The product - known as Q Cells - consists of neural stem cells called glial‐restricted progenitors (GRP) which, in healthy individuals, develop into the ‘glial cells’ that give the brain its structure and provide a support scaffolding for neurons.
Q Therapeutics claims that, when used as a therapy, GRP cells restore or preserve normal neuronal activity in patients suffering from the degenerative brain disorder ALS, which is also known as Lou Gehrig’s disease.
Manufacturing Q Cells requires isolating the GRP cells with an IgM antibody that attaches to a protein found only on the cells' surface. This antibody is then bound by a ligand conjugate enabling the cells to be collected.
US contract manufacturing organisation (CMO) Goodwin was hired to make supplies of the therapy for planned Phase I/IIa studies, which meant overcoming significant technical hurdles as spokesman David Cunningham explained.
“The initial challenge was to develop a cost effective, reproducible, and scalable manufacturing process to produce a therapeutic GMP grade monoclonal antibody that meets all critical quality attributes to be used for human use” he told us.
“Once the process to manufacture the antibody was developed, the process to conjugate the IgM: ligand was finalised utilising our extensive bioconjugation expertise” Cunningham continued.
Another major challenge was ensuring the murine hybridoma cell line used to make the IgM produced sufficient quantities of the antibody, which was only possible using perfusion instead of a fed batch culturing approach as Cunningham explained.
“While perfusion cell culture process is not unique, it demonstrates that Goodwin Biotechnology is uniquely qualified to meet the technical and regulatory challenges due to the flexibility of its platform technology.”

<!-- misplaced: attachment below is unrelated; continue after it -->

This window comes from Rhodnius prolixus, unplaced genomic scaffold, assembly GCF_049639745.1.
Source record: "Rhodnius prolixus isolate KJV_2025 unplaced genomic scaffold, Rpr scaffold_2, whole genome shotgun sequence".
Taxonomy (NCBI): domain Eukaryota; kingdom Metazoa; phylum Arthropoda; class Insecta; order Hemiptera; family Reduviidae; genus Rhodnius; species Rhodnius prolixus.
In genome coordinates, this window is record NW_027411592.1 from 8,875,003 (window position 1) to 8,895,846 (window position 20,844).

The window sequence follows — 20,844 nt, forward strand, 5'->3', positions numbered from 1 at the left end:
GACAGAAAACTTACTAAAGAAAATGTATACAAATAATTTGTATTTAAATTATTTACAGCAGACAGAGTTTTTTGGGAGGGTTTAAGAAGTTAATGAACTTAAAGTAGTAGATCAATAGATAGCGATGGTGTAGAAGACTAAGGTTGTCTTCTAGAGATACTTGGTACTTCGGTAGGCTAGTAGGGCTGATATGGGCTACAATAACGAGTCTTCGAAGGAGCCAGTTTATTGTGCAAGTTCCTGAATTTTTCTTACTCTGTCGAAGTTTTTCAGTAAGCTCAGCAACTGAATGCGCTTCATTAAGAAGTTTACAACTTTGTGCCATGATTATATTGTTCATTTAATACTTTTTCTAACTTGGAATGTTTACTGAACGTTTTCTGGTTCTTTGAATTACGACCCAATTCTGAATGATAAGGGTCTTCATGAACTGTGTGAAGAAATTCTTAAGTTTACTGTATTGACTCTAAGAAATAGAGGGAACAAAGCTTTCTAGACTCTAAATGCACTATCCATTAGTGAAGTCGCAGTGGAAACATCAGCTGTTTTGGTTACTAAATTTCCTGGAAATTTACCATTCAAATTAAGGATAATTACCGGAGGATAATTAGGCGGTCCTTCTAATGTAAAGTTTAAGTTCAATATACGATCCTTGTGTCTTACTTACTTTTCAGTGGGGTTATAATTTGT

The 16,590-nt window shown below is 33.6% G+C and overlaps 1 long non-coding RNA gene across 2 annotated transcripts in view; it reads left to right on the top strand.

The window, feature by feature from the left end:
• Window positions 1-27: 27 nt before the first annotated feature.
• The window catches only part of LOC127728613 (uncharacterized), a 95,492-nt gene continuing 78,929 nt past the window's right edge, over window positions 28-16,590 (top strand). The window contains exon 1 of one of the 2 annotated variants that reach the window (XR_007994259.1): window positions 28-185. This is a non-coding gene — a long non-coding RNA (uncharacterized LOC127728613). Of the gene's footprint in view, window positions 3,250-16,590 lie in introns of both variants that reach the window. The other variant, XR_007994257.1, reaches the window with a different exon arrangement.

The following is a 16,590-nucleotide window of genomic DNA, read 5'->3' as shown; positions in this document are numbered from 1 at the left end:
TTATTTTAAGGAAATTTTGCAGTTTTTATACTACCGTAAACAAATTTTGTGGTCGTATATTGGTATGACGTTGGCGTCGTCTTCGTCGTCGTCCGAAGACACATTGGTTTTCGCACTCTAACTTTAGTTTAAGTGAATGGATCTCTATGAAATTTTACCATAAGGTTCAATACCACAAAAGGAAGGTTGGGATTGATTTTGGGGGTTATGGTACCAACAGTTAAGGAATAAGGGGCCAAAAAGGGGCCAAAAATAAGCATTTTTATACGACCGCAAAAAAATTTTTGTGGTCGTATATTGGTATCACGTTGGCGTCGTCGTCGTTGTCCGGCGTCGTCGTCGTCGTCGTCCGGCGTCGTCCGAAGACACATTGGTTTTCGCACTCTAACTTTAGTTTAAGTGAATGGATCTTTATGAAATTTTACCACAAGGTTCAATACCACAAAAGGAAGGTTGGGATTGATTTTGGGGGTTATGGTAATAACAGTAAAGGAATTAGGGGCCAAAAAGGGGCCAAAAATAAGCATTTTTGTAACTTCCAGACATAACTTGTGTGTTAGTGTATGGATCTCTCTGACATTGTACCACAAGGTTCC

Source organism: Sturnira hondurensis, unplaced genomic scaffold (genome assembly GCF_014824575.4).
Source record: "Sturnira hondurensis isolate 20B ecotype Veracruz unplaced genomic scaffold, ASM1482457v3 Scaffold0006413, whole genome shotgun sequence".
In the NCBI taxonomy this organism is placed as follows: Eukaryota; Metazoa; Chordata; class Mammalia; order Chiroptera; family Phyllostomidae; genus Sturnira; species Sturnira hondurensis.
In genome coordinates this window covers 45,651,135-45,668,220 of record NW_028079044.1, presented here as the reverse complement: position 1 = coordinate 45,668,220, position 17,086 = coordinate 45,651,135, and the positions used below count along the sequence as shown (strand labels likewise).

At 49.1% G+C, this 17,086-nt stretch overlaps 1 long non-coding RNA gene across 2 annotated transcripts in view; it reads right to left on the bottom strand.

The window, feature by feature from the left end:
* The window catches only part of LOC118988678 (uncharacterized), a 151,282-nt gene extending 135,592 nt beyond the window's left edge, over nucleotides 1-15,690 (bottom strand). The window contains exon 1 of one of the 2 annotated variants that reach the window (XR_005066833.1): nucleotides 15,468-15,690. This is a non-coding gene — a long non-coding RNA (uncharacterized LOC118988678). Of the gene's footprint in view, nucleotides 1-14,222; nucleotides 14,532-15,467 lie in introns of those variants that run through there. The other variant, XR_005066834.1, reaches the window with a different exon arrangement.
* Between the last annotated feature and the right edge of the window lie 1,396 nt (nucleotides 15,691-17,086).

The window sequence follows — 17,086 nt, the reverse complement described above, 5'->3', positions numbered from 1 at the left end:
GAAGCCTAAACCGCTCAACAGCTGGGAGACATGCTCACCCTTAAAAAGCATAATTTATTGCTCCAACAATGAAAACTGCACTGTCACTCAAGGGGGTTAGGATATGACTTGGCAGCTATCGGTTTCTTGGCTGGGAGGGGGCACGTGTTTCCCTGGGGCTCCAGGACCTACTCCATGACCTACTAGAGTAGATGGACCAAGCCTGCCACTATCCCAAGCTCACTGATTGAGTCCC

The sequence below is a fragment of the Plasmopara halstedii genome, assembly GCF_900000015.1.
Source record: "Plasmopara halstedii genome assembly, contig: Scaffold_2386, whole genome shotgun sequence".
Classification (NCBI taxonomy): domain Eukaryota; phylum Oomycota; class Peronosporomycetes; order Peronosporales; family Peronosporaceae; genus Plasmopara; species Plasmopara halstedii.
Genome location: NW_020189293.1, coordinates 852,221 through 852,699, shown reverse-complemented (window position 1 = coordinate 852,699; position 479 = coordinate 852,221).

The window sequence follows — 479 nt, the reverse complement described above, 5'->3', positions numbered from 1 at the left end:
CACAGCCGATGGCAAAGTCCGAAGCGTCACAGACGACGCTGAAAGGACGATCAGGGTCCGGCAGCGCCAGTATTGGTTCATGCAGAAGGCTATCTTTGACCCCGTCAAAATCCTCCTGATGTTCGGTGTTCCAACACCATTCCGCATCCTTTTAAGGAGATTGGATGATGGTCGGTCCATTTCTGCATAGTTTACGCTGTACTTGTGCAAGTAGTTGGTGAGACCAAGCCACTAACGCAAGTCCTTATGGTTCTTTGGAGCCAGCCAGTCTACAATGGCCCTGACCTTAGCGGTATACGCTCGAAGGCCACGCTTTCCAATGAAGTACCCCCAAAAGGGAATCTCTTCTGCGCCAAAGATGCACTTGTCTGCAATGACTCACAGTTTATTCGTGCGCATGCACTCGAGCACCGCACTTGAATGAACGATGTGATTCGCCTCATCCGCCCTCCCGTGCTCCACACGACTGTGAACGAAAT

He added the preventing purified ‘naked’ IgM : ligand conjugate from aggregating required “buffer formulations with the appropriate additives and excipients that significantly minimized the aggregation of the purified antibody and antibody: ligand conjugate, while meeting regulatory compliance guidelines.”
“Due to the large molecular size and a low affinity to Protein A chromatography for IgM, we utilized a purification process that featured three columns” Cunningham continued.
“The process involves a mixed-mode chromatography step, followed by a capture affinity step, and ion-exchange as the polishing step. The purification process developed was scalable and GMP compliant.
“Utilizing our unique capability to develop a flexible yet GMP compliant manufacturing process that resolved the technical challenges, we were successful in scaling up the manufacturing process to produce the GMP drug product for clinical trials, and help prepare the CMC section for the IND.”
Q Therapeutics is set to commence first-in-human trials later this year for ALS, and hopes early results will show the restorative mechanism of Q-Cells may be applicable to a number of central nervous system (CNS) diseases.